However, the other element is to see what actual demand would be by existing consumers (or by new consumers). The demand is extremely high at existing domestic prices. But the demand is low at imported RLNG prices. The new pipeline is to handle imported gas. There is a big question on such a high demand at higher prices. But none of existing terminals’ expansion or two new terminals would have any guaranteed returns and would be on ‘take and pay’. This contrasts with existing 1.2 bcfd ‘take or pay’ contract with existing two terminals. If the private sector is willing to assume risk of terminals and Russians (and government of Pakistan by using GIDC money) are to build pipeline on ‘take and pay’, then let them take risk and have higher capacity to come online. Otherwise, it is better to come up with assured requirement of 1.2 bcfd (enough by 42 inches dia).
There are costs and imported material elements in changing diameter of pipes. 42-inch pipeline to cost around $1.6 billion and to handle 1.2 bcfd and these pipes can be made in Pakistan. Steel is to be imported and value addition to be made here. 56-inch pipeline will cost around $2.2-2.3 billion and to handle 1.8 bcfd and pipes are to be imported and O&M must be handled by Russia. Value addition is almost nil in Pakistan and import both in volumes (of pipes) and other equipment would be too high. Then 56-inch pipeline expertise world over is only with Russia and that will be like putting too many eggs in Russian backset. It is best to not consider it.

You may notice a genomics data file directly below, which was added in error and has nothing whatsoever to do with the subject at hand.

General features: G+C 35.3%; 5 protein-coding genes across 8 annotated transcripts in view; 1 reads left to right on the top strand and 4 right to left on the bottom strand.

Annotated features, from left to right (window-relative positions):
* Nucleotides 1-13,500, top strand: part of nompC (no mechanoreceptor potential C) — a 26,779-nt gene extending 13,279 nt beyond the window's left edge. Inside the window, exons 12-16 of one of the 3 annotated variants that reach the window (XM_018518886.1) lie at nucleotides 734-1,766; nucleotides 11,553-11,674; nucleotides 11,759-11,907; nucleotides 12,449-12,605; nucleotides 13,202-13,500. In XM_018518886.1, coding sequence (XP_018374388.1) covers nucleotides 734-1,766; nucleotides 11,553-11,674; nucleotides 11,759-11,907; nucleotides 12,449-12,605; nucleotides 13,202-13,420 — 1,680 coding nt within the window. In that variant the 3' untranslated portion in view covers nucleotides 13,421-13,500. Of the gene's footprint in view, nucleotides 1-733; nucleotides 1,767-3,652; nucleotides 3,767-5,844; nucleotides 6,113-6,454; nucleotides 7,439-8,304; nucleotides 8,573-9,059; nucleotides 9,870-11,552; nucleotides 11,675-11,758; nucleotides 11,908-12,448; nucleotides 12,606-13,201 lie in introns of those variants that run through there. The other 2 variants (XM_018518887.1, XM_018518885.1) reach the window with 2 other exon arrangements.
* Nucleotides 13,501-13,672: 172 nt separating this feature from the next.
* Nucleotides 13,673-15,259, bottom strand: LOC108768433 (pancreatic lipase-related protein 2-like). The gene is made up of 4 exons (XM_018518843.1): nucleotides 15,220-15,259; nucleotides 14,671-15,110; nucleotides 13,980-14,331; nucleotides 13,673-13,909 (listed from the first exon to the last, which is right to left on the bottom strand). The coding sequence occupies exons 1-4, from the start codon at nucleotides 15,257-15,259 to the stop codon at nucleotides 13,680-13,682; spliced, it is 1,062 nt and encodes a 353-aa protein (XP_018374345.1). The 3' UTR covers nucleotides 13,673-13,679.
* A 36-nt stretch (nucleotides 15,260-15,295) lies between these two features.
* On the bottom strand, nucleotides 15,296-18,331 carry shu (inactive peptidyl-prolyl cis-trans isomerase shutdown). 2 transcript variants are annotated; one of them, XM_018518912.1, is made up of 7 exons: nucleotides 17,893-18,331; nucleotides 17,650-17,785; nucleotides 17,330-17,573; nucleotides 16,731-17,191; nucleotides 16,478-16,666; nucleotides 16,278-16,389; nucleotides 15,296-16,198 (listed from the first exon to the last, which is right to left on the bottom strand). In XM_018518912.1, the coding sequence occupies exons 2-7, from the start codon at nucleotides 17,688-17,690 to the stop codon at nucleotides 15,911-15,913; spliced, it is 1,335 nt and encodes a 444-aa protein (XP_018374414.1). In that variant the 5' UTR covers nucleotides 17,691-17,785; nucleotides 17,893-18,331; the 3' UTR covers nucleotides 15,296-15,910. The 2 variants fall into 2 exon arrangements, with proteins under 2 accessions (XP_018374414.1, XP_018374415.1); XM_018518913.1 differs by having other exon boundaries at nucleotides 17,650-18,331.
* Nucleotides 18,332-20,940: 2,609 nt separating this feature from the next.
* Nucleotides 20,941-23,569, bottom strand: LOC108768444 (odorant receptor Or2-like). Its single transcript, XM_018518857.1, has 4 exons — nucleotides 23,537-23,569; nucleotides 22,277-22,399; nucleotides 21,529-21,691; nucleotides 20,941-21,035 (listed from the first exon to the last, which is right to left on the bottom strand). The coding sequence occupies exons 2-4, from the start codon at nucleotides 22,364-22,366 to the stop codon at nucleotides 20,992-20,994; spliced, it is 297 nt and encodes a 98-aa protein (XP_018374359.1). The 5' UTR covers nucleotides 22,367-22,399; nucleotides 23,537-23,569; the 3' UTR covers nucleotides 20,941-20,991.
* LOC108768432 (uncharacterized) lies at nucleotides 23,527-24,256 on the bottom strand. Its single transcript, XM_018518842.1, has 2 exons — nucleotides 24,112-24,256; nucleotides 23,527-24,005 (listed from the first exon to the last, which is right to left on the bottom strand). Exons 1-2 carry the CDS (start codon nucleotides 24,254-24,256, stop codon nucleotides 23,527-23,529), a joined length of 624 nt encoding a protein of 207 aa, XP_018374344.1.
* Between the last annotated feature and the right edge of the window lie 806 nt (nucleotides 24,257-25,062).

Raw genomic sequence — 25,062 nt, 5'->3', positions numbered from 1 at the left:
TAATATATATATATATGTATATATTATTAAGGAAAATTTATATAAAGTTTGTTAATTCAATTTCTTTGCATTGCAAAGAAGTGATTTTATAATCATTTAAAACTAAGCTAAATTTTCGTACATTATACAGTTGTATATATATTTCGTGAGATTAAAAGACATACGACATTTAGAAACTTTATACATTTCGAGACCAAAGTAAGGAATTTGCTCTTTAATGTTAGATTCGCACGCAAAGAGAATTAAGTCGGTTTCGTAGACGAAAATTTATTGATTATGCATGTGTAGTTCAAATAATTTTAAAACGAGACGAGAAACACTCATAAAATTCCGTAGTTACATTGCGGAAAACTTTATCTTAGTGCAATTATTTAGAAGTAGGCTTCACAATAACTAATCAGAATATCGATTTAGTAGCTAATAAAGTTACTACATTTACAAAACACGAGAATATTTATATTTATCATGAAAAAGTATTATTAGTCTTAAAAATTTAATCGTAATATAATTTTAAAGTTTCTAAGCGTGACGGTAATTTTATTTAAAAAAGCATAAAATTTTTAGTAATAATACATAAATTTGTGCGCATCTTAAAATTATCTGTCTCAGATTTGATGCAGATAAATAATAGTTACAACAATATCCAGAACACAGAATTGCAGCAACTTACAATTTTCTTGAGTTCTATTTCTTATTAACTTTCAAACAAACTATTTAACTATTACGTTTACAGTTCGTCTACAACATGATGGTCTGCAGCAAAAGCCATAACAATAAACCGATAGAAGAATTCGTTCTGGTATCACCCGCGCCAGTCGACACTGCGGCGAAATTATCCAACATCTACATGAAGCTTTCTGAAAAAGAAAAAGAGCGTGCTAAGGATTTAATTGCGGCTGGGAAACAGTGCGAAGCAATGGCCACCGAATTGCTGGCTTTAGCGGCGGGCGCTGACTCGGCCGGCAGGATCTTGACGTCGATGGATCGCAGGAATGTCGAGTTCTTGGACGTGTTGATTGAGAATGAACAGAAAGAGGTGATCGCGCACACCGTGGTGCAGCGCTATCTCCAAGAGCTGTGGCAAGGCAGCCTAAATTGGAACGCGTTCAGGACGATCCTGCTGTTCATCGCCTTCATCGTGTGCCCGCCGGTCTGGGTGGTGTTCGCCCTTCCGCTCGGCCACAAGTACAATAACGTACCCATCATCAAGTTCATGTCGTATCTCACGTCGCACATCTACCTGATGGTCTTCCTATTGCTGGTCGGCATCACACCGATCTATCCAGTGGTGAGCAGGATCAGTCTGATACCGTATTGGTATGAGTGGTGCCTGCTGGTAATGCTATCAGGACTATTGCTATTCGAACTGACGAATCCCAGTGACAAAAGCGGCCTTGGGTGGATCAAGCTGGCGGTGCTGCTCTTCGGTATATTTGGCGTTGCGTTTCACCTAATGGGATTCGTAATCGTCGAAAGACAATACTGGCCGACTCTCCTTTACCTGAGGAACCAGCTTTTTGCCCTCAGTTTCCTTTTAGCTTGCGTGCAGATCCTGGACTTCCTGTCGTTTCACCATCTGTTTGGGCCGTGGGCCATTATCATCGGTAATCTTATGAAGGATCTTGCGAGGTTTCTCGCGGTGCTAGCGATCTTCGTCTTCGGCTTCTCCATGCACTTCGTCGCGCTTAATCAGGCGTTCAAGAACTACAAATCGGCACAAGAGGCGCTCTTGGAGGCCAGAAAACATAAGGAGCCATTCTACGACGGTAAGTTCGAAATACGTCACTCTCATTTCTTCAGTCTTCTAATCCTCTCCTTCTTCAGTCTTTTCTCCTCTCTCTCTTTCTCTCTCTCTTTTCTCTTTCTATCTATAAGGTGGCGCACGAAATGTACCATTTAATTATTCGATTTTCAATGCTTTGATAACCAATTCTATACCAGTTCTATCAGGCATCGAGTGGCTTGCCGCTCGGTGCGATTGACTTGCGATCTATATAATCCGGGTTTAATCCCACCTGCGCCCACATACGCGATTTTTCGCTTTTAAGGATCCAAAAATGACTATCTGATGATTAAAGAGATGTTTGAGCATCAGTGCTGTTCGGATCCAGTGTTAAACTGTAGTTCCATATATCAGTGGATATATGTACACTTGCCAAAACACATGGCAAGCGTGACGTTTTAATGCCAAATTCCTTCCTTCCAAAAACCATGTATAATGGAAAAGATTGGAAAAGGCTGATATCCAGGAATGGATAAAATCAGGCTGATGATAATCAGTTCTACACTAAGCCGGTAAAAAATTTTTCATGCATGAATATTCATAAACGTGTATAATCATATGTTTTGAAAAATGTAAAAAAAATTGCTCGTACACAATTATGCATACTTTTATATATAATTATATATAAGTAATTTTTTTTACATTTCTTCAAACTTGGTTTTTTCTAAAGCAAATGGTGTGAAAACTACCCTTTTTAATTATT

If 42-inch pipeline is used with compression, it can handle up to 1.5 bcfd. But cost of 3,000 MW compression is too high. It is not viable. The midway solution is to consider 48-inch pipeline. It will cost a little under $2 billion with minor compression, and it can handle 1.5 bcfd. If two compression stations are to be installed (cost is much less than compression on 42 -inch pipeline), it can handle peaking demand of 1.8 bcfd. All Pakistan steel companies need to gear up and make pipes up to 48-inch. Some local companies are saying that they can do it. If that is the case, it might be better option, given that it would be ‘take and pay’.
The other consideration should be about the quality and longevity of pipeline and not stressing the pipeline at full capacity (almost) all the time. Arguably, Russian are the best in laying gas pipeline. The have done in Europe and Russia in places of harsh weather. If that happens in Pakistan, it should have domestically produced pipes and should be done by Sui companies under the supervision of Russians.
There is a case of technology spillover and development of skillset in Pakistan. Return structure could be in favour of Russia by giving them priority of returns. The amortization period is to be long (20-25 years) and the Russians should get priority in returns without ‘take or pay’. Since Pakistan money is of GIDC, there should not be any return on it. Plus, additional capacity will not let system to stress as on average the best practice to use 50-60 percent pipeline in shoulder months.
Then there are geopolitical interests to do business with Russia. There are considerations of defense ties that can be leveraged by economic ties. But the economic consideration should be the top priority. If it makes sense economically (that might be the case of 48-inch pipeline), why not leverage defense ties.